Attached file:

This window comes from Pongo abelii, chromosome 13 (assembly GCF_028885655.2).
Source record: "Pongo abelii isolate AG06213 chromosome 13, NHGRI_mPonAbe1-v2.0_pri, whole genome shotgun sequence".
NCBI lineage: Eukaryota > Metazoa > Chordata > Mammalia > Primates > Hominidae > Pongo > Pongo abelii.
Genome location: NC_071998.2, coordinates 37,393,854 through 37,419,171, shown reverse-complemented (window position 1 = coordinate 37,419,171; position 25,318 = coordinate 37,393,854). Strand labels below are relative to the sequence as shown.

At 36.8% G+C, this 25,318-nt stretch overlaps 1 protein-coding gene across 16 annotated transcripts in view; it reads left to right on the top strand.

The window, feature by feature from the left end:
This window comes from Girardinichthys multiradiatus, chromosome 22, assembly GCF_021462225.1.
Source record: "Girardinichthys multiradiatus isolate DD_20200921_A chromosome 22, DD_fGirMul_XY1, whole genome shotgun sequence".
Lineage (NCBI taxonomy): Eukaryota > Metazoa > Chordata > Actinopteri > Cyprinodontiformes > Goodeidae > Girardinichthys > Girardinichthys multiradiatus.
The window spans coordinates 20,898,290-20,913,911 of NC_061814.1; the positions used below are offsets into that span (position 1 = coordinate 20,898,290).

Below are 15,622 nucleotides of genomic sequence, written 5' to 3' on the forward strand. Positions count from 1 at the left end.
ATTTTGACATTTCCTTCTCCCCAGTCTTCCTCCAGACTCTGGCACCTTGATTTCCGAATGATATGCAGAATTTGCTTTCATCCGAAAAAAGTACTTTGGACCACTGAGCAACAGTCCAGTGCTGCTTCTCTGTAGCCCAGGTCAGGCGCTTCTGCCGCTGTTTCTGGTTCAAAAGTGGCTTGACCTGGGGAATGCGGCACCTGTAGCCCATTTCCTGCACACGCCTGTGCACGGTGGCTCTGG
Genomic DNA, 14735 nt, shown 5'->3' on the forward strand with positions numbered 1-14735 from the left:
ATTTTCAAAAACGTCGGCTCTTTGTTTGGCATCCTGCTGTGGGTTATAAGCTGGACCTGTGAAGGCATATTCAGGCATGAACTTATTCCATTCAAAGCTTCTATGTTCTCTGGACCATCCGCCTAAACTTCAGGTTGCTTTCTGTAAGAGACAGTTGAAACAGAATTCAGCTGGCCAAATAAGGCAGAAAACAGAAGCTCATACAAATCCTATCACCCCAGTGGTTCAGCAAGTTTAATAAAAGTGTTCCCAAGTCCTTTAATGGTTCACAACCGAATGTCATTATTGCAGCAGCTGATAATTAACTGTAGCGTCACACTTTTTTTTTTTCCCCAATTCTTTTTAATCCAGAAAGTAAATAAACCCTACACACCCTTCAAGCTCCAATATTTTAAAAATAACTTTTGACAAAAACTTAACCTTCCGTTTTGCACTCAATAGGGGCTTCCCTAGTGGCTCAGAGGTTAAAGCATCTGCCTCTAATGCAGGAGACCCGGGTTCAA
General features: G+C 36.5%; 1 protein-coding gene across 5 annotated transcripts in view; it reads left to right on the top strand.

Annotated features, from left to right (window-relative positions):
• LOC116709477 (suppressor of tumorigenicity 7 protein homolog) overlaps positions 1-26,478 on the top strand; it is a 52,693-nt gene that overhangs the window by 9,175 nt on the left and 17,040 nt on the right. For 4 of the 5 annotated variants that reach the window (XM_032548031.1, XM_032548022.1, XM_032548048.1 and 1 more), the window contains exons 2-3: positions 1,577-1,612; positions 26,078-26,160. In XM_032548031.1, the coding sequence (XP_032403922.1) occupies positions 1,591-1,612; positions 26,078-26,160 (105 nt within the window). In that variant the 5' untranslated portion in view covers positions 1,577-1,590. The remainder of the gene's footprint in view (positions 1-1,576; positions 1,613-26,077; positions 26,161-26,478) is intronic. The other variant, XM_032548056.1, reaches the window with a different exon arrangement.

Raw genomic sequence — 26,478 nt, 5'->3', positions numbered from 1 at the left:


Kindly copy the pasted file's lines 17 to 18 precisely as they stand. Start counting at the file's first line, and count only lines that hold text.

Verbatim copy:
• LOC116709477 (suppressor of tumorigenicity 7 protein homolog) overlaps positions 1-26,478 on the top strand; it is a 52,693-nt gene that overhangs the window by 9,175 nt on the left and 17,040 nt on the right. For 4 of the 5 annotated variants that reach the window (XM_032548031.1, XM_032548022.1, XM_032548048.1 and 1 more), the window contains exons 2-3: positions 1,577-1,612; positions 26,078-26,160. In XM_032548031.1, the coding sequence (XP_032403922.1) occupies positions 1,591-1,612; positions 26,078-26,160 (105 nt within the window). In that variant the 5' untranslated portion in view covers positions 1,577-1,590. The remainder of the gene's footprint in view (positions 1-1,576; positions 1,613-26,077; positions 26,161-26,478) is intronic. The other variant, XM_032548056.1, reaches the window with a different exon arrangement.

Raw genomic sequence — 26,478 nt, 5'->3', positions numbered from 1 at the left: